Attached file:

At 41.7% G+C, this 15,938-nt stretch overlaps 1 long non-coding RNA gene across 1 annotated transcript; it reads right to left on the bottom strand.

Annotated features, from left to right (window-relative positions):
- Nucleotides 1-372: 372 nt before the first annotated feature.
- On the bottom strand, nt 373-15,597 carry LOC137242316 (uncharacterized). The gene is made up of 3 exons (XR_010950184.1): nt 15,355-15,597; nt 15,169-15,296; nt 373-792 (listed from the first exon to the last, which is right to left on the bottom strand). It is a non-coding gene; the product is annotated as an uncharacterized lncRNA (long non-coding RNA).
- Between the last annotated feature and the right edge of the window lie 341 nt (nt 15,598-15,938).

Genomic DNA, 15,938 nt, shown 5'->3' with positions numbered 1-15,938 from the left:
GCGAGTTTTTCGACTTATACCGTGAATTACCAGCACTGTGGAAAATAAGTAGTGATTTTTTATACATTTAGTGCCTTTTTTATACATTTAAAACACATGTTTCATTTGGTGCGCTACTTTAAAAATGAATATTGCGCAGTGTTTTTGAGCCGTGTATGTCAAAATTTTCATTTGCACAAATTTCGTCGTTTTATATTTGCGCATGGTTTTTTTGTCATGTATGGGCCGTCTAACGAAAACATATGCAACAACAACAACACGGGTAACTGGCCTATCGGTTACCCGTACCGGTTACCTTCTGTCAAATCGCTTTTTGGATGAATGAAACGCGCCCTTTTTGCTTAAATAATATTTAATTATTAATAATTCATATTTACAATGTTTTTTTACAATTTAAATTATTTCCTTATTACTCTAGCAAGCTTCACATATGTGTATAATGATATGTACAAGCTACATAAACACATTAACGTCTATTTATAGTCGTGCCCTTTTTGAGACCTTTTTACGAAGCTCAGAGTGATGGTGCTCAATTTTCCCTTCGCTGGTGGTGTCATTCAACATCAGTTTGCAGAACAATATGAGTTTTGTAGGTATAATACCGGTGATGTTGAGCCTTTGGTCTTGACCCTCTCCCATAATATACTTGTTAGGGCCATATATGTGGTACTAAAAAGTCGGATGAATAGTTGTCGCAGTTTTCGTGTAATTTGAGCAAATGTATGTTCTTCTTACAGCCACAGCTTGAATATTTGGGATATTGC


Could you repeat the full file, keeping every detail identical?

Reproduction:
At 41.7% G+C, this 15,938-nt stretch overlaps 1 long non-coding RNA gene across 1 annotated transcript; it reads right to left on the bottom strand.

Annotated features, from left to right (window-relative positions):
- Nucleotides 1-372: 372 nt before the first annotated feature.
- On the bottom strand, nt 373-15,597 carry LOC137242316 (uncharacterized). The gene is made up of 3 exons (XR_010950184.1): nt 15,355-15,597; nt 15,169-15,296; nt 373-792 (listed from the first exon to the last, which is right to left on the bottom strand). It is a non-coding gene; the product is annotated as an uncharacterized lncRNA (long non-coding RNA).
- Between the last annotated feature and the right edge of the window lie 341 nt (nt 15,598-15,938).

Genomic DNA, 15,938 nt, shown 5'->3' with positions numbered 1-15,938 from the left:
GCGAGTTTTTCGACTTATACCGTGAATTACCAGCACTGTGGAAAATAAGTAGTGATTTTTTATACATTTAGTGCCTTTTTTATACATTTAAAACACATGTTTCATTTGGTGCGCTACTTTAAAAATGAATATTGCGCAGTGTTTTTGAGCCGTGTATGTCAAAATTTTCATTTGCACAAATTTCGTCGTTTTATATTTGCGCATGGTTTTTTTGTCATGTATGGGCCGTCTAACGAAAACATATGCAACAACAACAACACGGGTAACTGGCCTATCGGTTACCCGTACCGGTTACCTTCTGTCAAATCGCTTTTTGGATGAATGAAACGCGCCCTTTTTGCTTAAATAATATTTAATTATTAATAATTCATATTTACAATGTTTTTTTACAATTTAAATTATTTCCTTATTACTCTAGCAAGCTTCACATATGTGTATAATGATATGTACAAGCTACATAAACACATTAACGTCTATTTATAGTCGTGCCCTTTTTGAGACCTTTTTACGAAGCTCAGAGTGATGGTGCTCAATTTTCCCTTCGCTGGTGGTGTCATTCAACATCAGTTTGCAGAACAATATGAGTTTTGTAGGTATAATACCGGTGATGTTGAGCCTTTGGTCTTGACCCTCTCCCATAATATACTTGTTAGGGCCATATATGTGGTACTAAAAAGTCGGATGAATAGTTGTCGCAGTTTTCGTGTAATTTGAGCAAATGTATGTTCTTCTTACAGCCACAGCTTGAATATTTGGGATATTGC